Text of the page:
Tip Jars and Coffee Shops

What exactly is the tip jar at the local coffee place supposed to recognize, excellent cash register operation, and at Starbucks is it for excellent button pushing? How about the car wash, am I supposed to drop a dollar in the tip box because they dried my car really well… how about when they do a crappy job, should I pluck a dollar out of the tip box as a penalty?

We must be the only economy that holds the notion that people should be tipped for doing ordinary work in an ordinary fashion, which is in sharp contrast to how tipping originated in England a few hundred years ago, which was to inspire “service promptitude”. But this isn’t entirely true because we don’t always tip for ordinary work done really well, like my UPS driver who always has a smile on his face and a hustle in his step (I do give him a pretty nice gift at Christmas, along with the garbage crew and the Fedex guy).

In America tipping is a phenomena of the last 100 years and at one time it was frowned upon by workers who considered themselves employees and not servants; American attitudes to tipping in its earliest days went as far as calling the practice “un-American” and “undemocratic”. In many parts of the world this is still the case, which only serves to confuse travelers unsure of when and how much to tip but here in the U.S. the practice is so firmly ensconced that it represents a parallel economy unto itself with restaurant tips alone hitting $30 billion per year.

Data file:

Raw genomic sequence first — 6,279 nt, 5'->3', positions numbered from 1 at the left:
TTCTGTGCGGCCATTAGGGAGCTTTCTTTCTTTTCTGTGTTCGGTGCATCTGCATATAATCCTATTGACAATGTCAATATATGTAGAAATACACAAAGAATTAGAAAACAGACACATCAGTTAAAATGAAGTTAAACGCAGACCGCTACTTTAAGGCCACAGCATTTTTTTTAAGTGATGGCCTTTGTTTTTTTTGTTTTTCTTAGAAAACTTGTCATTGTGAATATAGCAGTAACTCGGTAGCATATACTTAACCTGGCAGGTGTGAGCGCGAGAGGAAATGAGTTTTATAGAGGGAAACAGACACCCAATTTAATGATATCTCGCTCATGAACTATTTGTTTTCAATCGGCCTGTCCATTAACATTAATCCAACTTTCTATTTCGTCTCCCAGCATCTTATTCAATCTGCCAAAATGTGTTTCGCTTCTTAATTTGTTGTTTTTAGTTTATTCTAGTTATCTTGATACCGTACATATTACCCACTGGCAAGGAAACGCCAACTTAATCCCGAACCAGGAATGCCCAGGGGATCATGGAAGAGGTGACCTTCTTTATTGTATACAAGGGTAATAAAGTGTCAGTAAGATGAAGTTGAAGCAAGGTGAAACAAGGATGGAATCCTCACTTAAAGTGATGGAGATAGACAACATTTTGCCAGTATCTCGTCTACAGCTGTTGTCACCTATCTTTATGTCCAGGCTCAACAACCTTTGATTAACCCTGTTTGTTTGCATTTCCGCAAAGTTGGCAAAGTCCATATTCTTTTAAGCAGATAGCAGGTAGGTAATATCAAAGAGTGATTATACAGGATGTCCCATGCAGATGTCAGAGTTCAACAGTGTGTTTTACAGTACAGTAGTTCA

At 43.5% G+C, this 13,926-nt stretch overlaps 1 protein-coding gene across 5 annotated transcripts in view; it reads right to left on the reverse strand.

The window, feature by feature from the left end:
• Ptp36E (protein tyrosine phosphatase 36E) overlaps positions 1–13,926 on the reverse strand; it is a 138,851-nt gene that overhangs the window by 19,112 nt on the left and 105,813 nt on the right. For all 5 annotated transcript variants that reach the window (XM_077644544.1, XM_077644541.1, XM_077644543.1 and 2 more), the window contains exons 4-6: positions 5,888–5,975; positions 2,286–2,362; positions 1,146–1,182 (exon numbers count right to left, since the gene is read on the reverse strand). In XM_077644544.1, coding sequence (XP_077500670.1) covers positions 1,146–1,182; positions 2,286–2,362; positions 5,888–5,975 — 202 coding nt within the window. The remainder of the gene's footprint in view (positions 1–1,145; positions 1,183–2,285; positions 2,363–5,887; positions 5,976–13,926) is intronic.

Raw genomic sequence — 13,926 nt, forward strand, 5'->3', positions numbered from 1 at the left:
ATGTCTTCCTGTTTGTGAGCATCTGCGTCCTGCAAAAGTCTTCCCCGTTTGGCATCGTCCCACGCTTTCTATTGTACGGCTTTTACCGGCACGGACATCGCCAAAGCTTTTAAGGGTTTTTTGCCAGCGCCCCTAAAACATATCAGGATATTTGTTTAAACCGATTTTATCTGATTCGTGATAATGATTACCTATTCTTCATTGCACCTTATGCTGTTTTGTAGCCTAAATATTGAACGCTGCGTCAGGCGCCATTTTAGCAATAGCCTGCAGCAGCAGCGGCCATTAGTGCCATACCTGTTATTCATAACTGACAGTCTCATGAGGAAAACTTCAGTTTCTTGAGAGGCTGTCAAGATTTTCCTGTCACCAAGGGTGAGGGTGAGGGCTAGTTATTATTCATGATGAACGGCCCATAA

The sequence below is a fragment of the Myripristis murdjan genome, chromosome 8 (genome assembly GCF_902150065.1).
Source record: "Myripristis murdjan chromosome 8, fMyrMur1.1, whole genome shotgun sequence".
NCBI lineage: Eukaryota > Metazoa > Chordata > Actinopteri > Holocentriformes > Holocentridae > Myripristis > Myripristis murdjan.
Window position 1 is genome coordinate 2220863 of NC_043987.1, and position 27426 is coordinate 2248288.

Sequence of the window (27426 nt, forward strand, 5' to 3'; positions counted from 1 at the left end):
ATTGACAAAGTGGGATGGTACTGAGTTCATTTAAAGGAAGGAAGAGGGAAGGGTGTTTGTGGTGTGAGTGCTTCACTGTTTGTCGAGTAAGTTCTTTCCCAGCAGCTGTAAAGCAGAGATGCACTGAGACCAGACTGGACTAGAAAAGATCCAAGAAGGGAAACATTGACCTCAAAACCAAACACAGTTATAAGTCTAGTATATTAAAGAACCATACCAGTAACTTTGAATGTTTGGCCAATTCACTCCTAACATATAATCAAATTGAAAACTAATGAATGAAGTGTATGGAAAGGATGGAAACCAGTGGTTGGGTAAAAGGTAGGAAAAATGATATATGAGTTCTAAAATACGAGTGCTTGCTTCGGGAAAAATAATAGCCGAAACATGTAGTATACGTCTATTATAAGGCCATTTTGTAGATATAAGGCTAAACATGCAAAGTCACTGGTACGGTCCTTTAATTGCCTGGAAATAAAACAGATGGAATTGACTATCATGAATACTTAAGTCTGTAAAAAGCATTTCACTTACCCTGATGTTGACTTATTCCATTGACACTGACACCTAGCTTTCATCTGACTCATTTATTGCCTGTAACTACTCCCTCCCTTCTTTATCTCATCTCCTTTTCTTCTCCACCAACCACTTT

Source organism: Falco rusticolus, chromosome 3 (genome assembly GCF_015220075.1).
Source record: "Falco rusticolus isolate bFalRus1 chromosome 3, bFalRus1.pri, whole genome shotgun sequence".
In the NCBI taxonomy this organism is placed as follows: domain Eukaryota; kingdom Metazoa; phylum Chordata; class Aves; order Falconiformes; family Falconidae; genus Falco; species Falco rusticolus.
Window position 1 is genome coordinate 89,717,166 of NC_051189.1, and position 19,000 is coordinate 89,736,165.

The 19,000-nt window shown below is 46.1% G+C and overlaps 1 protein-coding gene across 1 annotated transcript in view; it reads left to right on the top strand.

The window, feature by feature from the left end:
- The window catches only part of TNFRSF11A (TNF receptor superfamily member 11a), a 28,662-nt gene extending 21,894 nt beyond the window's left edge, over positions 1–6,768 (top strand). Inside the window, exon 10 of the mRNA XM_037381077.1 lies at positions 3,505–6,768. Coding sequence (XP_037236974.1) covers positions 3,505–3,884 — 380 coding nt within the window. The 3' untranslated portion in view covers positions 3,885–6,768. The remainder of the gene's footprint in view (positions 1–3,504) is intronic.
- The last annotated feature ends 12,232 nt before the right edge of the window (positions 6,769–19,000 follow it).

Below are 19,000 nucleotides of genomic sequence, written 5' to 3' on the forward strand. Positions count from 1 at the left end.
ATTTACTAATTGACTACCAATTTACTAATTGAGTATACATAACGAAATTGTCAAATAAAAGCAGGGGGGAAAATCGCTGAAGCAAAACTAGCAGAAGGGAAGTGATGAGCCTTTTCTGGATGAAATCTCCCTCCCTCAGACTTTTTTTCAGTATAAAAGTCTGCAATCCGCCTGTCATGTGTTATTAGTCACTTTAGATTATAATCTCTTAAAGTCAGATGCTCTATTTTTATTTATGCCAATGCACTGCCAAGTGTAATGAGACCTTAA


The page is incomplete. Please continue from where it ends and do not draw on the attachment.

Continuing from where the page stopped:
Are tips jars in coffee shops a form of voluntary price increase that reflects our appreciation that workers are not paid adequately? If so why not just raise  prices across the board and do away with the tip jar, but more likely the tip jar represents a calculated effort to manipulate the average persons aversion to going against a social norm.

I’m not dismissing the notion that fast and friendly service should be encouraged but isn’t that something everyone in retail should strive to deliver irrespective of whether or not they are being tipped for it? I am a believer in restaurant and service industry tipping, being a consistent 20% tipper at restaurants even when the service is only average and the lady that cuts my hair gets a 100% tip (I just double what she charges me because I’m really happy with the way she cuts my hair and how nice she is when doing it). However, the car wash… not after the job they did this morning.